Interview with Brother Noland (part 1): What does "Speaking Brown" mean?


Brother Noland is a well-spring of inspiration and knowledge. His roots hold deep in both urban and natural environments in the Hawaiian Islands, and his influences comes from around the world.

In preparation for the reissue of Noland's 1980 debut LP, Speaking Brown, we chatted with him about his music, growing up, and what it means to "speak brown". 

Roger Bong: Tell me your name. Where you’re from. Who you are.

Brother Noland: So, you know my name already [laughs]. Pretty much raised in the inner city. And then having the opportunity to be raised also on the outskirts of the Big Island, in ranch country. I had, like that song by War, “City Country City” — I was able to have some of that throughout my younger years. It gave me a really good balance — balance with nature, and also the balance with the nature of human behavior, because when I was growing up in the projects, [it’s a] totally different jungle. So I was raised in two jungles, yeah — the concrete jungle, and the natural world. So I think it gave me a good balance and insight, like 20/20 vision.

You were in this 1980s documentary [Hawaiian Soul] where you filmed walking around the streets of Honolulu. Can you tell me about where you get your influences from?

When you’re in the inner city, the impact is — the heartbeat of the city creates this vibe that’s totally different from the quietness and stillness of the country and nature, so I used to savor the vibe when I get to be on O‘ahu; you’re young and full of energy. The city vibe. All the beats, all the rhythms, all the sounds are out there. It’s so busy. Busy sounds. I would separate the sounds — for example, the trucks, the different wheels and how they would spin in the traffic. They all have a unique sound.

Music is sound, the soundtrack of life. That’s why I used to walk around the city a lot. There was construction going on, people talking, the whole vibe. That’s where I would get my inspirations. There were some places, like that spot in the 80s where I took the videographer into a small little tiny park in the middle of the city, right across of the freeway. There were these quiet spots in a place that’s full of energy and vibe.

Growing up in the inner city, too, it teaches you how to have groove. There’s a lot of people who play music and stuff, but I used to also tell everybody when we perform, especially with the band: we’re a groove band. We groove. We can start off with something and they’ll just go [sounds of a truck engine starting] — sorry, the truck.

That was perfect timing, we’re talking about the traffic and the city [laughs].

Life goes on! What they don’t know is they’re creating all kinds of sounds, and all these sounds are rhythms, syncopations and beats. Actually that’s where you can get your inspiration. I remember listening to a Miles Davis interview, and he was saying that’s why he liked to go to NBA games, he would sit up in the stands and he would listen to the streaking or the creaking of the players’ basketball shoes as they ran across the court [Noland mimics the sound]. That’s where he would get his notes. Then he said, but — even more crazy — he would listen to them when they would back up after they would score, and he would listen to that sound [mimics the sound again]. It was a totally different sound from going forward. He’d take some of those notes, too. Afterward, I was listening to albums like Bitches Brew where he was getting spacy, and I heard those things. He was a big inspiration to how I made my music too, in the early years. I used to listen to Miles Davis so much — stoned, too [laughs]. I would hear things that are all the different [sounds], and I would try to implement them into contemporary music, and even take that a little deeper and crossover into Hawaiian music or Hawaiian sounds.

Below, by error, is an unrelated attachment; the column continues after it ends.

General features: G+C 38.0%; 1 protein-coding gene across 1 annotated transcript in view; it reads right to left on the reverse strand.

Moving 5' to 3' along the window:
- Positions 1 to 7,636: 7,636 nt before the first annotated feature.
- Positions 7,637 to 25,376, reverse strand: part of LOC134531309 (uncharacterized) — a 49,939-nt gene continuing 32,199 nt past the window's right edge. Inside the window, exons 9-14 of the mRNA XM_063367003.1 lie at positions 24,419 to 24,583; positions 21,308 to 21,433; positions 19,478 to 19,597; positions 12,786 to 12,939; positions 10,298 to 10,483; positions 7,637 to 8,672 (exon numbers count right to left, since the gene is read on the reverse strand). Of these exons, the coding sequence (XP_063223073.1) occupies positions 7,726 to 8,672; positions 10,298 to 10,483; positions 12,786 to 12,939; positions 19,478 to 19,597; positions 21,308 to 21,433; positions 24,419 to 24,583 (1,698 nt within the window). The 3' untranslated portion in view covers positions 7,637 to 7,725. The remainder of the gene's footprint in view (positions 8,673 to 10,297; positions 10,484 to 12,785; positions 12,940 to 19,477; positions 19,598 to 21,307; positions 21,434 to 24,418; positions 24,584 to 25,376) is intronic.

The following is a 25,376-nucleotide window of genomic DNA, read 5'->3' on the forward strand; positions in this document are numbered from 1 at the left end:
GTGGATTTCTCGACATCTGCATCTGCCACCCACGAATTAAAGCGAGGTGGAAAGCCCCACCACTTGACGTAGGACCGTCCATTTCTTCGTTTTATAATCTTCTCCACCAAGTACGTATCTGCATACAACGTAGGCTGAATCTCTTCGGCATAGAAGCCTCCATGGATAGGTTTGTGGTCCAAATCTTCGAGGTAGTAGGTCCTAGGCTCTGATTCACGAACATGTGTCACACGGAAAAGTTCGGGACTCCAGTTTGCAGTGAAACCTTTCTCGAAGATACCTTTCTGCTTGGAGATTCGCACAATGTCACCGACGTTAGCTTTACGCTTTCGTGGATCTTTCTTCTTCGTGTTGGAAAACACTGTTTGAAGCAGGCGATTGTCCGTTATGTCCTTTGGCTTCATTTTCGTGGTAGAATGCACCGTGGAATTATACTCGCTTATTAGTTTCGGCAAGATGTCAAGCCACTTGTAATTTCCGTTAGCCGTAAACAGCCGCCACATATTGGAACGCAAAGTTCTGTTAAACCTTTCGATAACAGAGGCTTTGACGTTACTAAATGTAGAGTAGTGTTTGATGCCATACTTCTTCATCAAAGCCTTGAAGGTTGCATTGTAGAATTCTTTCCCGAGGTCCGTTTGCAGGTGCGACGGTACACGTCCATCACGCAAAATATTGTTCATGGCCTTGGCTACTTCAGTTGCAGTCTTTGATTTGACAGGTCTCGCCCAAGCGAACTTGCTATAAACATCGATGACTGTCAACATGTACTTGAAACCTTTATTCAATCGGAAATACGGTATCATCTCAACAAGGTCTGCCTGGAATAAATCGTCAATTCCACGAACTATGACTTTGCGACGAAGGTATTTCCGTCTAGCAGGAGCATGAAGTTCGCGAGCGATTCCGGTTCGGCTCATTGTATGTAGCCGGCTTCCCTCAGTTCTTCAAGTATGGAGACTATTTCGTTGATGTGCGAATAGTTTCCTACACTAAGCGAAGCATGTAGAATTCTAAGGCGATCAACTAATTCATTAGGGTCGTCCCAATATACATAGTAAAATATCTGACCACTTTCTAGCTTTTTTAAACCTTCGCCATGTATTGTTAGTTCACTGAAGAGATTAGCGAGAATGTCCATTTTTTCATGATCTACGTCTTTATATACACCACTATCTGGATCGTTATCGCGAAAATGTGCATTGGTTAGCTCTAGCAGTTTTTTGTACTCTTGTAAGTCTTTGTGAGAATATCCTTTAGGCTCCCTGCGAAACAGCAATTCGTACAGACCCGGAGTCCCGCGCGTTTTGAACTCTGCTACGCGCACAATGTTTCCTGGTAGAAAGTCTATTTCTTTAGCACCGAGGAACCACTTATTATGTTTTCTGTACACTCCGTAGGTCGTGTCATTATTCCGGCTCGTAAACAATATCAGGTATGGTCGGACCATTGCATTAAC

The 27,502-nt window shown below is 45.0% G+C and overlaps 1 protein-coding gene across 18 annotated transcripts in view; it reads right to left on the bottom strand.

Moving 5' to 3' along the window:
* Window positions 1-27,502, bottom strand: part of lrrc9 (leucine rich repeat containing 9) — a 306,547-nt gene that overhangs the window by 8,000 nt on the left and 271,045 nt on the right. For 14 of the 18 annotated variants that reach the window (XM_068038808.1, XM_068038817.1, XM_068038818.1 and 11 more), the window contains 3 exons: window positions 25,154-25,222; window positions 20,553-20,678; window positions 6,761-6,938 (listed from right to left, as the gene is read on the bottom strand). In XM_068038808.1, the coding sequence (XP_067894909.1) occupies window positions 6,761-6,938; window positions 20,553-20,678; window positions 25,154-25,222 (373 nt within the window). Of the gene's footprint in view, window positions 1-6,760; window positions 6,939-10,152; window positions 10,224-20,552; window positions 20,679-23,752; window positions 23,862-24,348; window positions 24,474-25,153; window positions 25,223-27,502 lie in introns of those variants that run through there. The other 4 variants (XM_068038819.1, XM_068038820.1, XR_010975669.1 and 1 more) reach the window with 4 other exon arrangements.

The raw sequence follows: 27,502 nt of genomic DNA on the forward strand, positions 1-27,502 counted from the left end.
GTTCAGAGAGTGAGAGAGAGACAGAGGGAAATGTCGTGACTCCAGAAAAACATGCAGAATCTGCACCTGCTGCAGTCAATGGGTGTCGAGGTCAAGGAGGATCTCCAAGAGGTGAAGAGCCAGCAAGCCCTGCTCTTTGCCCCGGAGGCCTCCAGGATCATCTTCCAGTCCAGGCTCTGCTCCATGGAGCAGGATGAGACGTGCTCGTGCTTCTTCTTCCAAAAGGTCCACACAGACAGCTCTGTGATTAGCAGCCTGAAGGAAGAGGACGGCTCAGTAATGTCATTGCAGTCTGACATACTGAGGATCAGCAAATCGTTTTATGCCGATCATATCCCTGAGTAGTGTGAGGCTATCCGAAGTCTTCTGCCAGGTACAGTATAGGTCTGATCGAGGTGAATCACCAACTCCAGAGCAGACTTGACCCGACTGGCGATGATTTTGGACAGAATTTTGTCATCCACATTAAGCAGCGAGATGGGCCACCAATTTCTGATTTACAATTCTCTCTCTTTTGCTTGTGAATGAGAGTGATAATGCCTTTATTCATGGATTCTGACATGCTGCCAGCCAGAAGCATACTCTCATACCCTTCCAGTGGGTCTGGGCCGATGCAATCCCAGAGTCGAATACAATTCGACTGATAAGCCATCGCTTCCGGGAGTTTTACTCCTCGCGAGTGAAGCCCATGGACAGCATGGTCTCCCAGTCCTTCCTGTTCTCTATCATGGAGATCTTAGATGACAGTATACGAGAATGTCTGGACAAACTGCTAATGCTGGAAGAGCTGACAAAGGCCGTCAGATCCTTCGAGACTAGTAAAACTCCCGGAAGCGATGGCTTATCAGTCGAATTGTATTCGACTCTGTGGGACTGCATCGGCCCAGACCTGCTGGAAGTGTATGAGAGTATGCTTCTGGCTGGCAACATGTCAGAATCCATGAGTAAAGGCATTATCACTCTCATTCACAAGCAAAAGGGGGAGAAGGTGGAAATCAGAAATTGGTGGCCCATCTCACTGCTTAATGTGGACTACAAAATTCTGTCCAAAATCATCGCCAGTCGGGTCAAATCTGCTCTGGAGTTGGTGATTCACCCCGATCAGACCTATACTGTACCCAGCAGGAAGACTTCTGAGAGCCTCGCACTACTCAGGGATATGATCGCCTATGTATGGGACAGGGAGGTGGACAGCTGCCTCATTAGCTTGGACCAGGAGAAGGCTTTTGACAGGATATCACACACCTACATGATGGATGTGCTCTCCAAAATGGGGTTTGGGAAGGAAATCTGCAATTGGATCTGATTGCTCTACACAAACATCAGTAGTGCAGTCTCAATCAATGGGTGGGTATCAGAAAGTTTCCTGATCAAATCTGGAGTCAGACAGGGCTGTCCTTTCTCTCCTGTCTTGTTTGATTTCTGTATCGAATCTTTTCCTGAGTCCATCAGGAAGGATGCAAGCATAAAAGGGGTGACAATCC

The album, Speaking Brown, listening back to it, it’s such a mixture. It opens with “Haleakalā”, and then—

You see the mixture, yeah? of each piece. Everything from “Kawaihae” to “Man Of The Island” — it was such a weird chord structure, but then I put a steel guitar in it. I mean, I don’t know if anyone was listening to that shit, but in my head I was listening to [it], that’s the kine stuff I would try to get. I had to get the right steel guitar player who was open to doing something that was rather odd. The topping on that song was when we got the little kids to come in and sing the background. Kinda brings it all together.

I’d like to ask you more about the song choices, but before we get too far away from it, I want to talk about nature, Mother Nature’s influence.

So just being able to have that opportunity to also travel and enter another soundtrack of life, which of course is going into the country, it just — that itself is inspiration. It opened up my whole peripheral of more sounds. I’m looking for sounds. With country music, it’s very acoustic too. Because I was playing the slack key I could see the crossover, too. That’s why even when you listen to the later slack key stuff, it’s almost new age-y. I would do the same thing, take the traditional slack key sound, which sounds like Waimea, and then try to play it in a contemporary fashion. It started to work for my ears, and I’ve never been afraid to charge, so I’d just throw um in there and see if the ting work or not. Some stuff work, some stuff didn’t. Eventually, it became part of my personality, my MO. When you look at it today, you guys reissuing um and people come up to me, “Wow! Thanks so much for paving the way.” Little things like that. I guess I did pretty good. Some of the guys you hang with, that makes the real difference.